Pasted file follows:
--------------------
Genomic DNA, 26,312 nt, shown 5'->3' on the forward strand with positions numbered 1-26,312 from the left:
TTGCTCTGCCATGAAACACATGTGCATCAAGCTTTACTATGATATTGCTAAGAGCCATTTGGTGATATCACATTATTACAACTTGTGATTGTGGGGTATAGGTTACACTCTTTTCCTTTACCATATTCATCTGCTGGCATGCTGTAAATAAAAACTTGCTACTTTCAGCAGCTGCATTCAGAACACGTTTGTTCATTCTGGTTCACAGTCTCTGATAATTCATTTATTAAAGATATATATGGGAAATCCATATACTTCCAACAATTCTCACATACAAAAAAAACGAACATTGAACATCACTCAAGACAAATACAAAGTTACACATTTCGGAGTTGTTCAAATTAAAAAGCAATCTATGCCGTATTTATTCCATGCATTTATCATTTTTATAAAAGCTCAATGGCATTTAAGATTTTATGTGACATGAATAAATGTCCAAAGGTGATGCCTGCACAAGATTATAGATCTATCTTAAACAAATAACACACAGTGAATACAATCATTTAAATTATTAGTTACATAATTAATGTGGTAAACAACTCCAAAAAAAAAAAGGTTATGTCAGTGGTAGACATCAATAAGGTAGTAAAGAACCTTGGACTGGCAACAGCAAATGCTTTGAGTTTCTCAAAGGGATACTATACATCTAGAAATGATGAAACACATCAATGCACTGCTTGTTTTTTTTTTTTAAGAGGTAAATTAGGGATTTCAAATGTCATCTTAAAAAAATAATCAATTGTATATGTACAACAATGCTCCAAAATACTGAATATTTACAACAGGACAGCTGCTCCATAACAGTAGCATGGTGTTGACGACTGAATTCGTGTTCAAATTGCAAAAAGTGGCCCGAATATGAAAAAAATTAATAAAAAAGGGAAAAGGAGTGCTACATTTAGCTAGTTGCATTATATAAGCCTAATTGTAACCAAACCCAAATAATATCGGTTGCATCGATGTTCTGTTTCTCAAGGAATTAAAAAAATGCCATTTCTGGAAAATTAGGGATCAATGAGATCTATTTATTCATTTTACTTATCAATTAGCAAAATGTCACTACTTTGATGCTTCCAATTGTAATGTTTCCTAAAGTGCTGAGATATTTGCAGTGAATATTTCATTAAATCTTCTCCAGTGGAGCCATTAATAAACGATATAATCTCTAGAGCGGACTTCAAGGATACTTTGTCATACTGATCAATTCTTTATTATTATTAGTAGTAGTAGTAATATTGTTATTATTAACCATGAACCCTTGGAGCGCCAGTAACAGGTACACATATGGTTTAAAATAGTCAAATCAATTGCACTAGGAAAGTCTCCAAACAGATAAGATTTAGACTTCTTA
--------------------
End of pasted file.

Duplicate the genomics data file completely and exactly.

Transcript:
Genomic DNA, 26,312 nt, shown 5'->3' on the forward strand with positions numbered 1-26,312 from the left:
TTGCTCTGCCATGAAACACATGTGCATCAAGCTTTACTATGATATTGCTAAGAGCCATTTGGTGATATCACATTATTACAACTTGTGATTGTGGGGTATAGGTTACACTCTTTTCCTTTACCATATTCATCTGCTGGCATGCTGTAAATAAAAACTTGCTACTTTCAGCAGCTGCATTCAGAACACGTTTGTTCATTCTGGTTCACAGTCTCTGATAATTCATTTATTAAAGATATATATGGGAAATCCATATACTTCCAACAATTCTCACATACAAAAAAAACGAACATTGAACATCACTCAAGACAAATACAAAGTTACACATTTCGGAGTTGTTCAAATTAAAAAGCAATCTATGCCGTATTTATTCCATGCATTTATCATTTTTATAAAAGCTCAATGGCATTTAAGATTTTATGTGACATGAATAAATGTCCAAAGGTGATGCCTGCACAAGATTATAGATCTATCTTAAACAAATAACACACAGTGAATACAATCATTTAAATTATTAGTTACATAATTAATGTGGTAAACAACTCCAAAAAAAAAAAGGTTATGTCAGTGGTAGACATCAATAAGGTAGTAAAGAACCTTGGACTGGCAACAGCAAATGCTTTGAGTTTCTCAAAGGGATACTATACATCTAGAAATGATGAAACACATCAATGCACTGCTTGTTTTTTTTTTTTAAGAGGTAAATTAGGGATTTCAAATGTCATCTTAAAAAAATAATCAATTGTATATGTACAACAATGCTCCAAAATACTGAATATTTACAACAGGACAGCTGCTCCATAACAGTAGCATGGTGTTGACGACTGAATTCGTGTTCAAATTGCAAAAAGTGGCCCGAATATGAAAAAAATTAATAAAAAAGGGAAAAGGAGTGCTACATTTAGCTAGTTGCATTATATAAGCCTAATTGTAACCAAACCCAAATAATATCGGTTGCATCGATGTTCTGTTTCTCAAGGAATTAAAAAAATGCCATTTCTGGAAAATTAGGGATCAATGAGATCTATTTATTCATTTTACTTATCAATTAGCAAAATGTCACTACTTTGATGCTTCCAATTGTAATGTTTCCTAAAGTGCTGAGATATTTGCAGTGAATATTTCATTAAATCTTCTCCAGTGGAGCCATTAATAAACGATATAATCTCTAGAGCGGACTTCAAGGATACTTTGTCATACTGATCAATTCTTTATTATTATTAGTAGTAGTAGTAATATTGTTATTATTAACCATGAACCCTTGGAGCGCCAGTAACAGGTACACATATGGTTTAAAATAGTCAAATCAATTGCACTAGGAAAGTCTCCAAACAGATAAGATTTAGACTTCTTA